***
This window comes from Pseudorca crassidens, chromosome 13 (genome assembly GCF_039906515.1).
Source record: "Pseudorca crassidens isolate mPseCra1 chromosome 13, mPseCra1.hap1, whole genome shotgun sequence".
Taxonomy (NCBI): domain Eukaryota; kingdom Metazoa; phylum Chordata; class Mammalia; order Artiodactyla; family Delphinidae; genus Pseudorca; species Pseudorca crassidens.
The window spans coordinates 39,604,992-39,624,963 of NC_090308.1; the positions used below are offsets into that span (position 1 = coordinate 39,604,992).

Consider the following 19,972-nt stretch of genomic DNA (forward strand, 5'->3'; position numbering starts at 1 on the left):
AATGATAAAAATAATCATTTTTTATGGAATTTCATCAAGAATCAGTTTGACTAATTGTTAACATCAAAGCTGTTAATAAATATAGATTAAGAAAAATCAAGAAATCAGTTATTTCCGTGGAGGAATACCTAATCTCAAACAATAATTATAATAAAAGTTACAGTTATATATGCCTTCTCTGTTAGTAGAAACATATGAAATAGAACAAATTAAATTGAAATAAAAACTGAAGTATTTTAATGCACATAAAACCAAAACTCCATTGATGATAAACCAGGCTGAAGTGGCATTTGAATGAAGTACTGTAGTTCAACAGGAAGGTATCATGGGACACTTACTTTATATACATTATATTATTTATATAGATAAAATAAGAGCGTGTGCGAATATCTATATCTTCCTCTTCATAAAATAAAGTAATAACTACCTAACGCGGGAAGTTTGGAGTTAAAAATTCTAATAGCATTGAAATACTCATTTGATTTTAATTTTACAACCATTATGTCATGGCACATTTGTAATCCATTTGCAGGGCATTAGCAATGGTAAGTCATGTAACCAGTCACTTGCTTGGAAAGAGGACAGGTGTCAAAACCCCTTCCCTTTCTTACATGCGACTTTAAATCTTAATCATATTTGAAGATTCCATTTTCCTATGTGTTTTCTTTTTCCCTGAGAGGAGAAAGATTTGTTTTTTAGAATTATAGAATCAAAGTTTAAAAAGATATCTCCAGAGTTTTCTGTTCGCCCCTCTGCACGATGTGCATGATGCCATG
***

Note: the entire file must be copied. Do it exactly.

This window comes from Pseudorca crassidens, chromosome 13 (genome assembly GCF_039906515.1).
Source record: "Pseudorca crassidens isolate mPseCra1 chromosome 13, mPseCra1.hap1, whole genome shotgun sequence".
Taxonomy (NCBI): domain Eukaryota; kingdom Metazoa; phylum Chordata; class Mammalia; order Artiodactyla; family Delphinidae; genus Pseudorca; species Pseudorca crassidens.
The window spans coordinates 39,604,992-39,624,963 of NC_090308.1; the positions used below are offsets into that span (position 1 = coordinate 39,604,992).

Consider the following 19,972-nt stretch of genomic DNA (forward strand, 5'->3'; position numbering starts at 1 on the left):
AATGATAAAAATAATCATTTTTTATGGAATTTCATCAAGAATCAGTTTGACTAATTGTTAACATCAAAGCTGTTAATAAATATAGATTAAGAAAAATCAAGAAATCAGTTATTTCCGTGGAGGAATACCTAATCTCAAACAATAATTATAATAAAAGTTACAGTTATATATGCCTTCTCTGTTAGTAGAAACATATGAAATAGAACAAATTAAATTGAAATAAAAACTGAAGTATTTTAATGCACATAAAACCAAAACTCCATTGATGATAAACCAGGCTGAAGTGGCATTTGAATGAAGTACTGTAGTTCAACAGGAAGGTATCATGGGACACTTACTTTATATACATTATATTATTTATATAGATAAAATAAGAGCGTGTGCGAATATCTATATCTTCCTCTTCATAAAATAAAGTAATAACTACCTAACGCGGGAAGTTTGGAGTTAAAAATTCTAATAGCATTGAAATACTCATTTGATTTTAATTTTACAACCATTATGTCATGGCACATTTGTAATCCATTTGCAGGGCATTAGCAATGGTAAGTCATGTAACCAGTCACTTGCTTGGAAAGAGGACAGGTGTCAAAACCCCTTCCCTTTCTTACATGCGACTTTAAATCTTAATCATATTTGAAGATTCCATTTTCCTATGTGTTTTCTTTTTCCCTGAGAGGAGAAAGATTTGTTTTTTAGAATTATAGAATCAAAGTTTAAAAAGATATCTCCAGAGTTTTCTGTTCGCCCCTCTGCACGATGTGCATGATGCCATG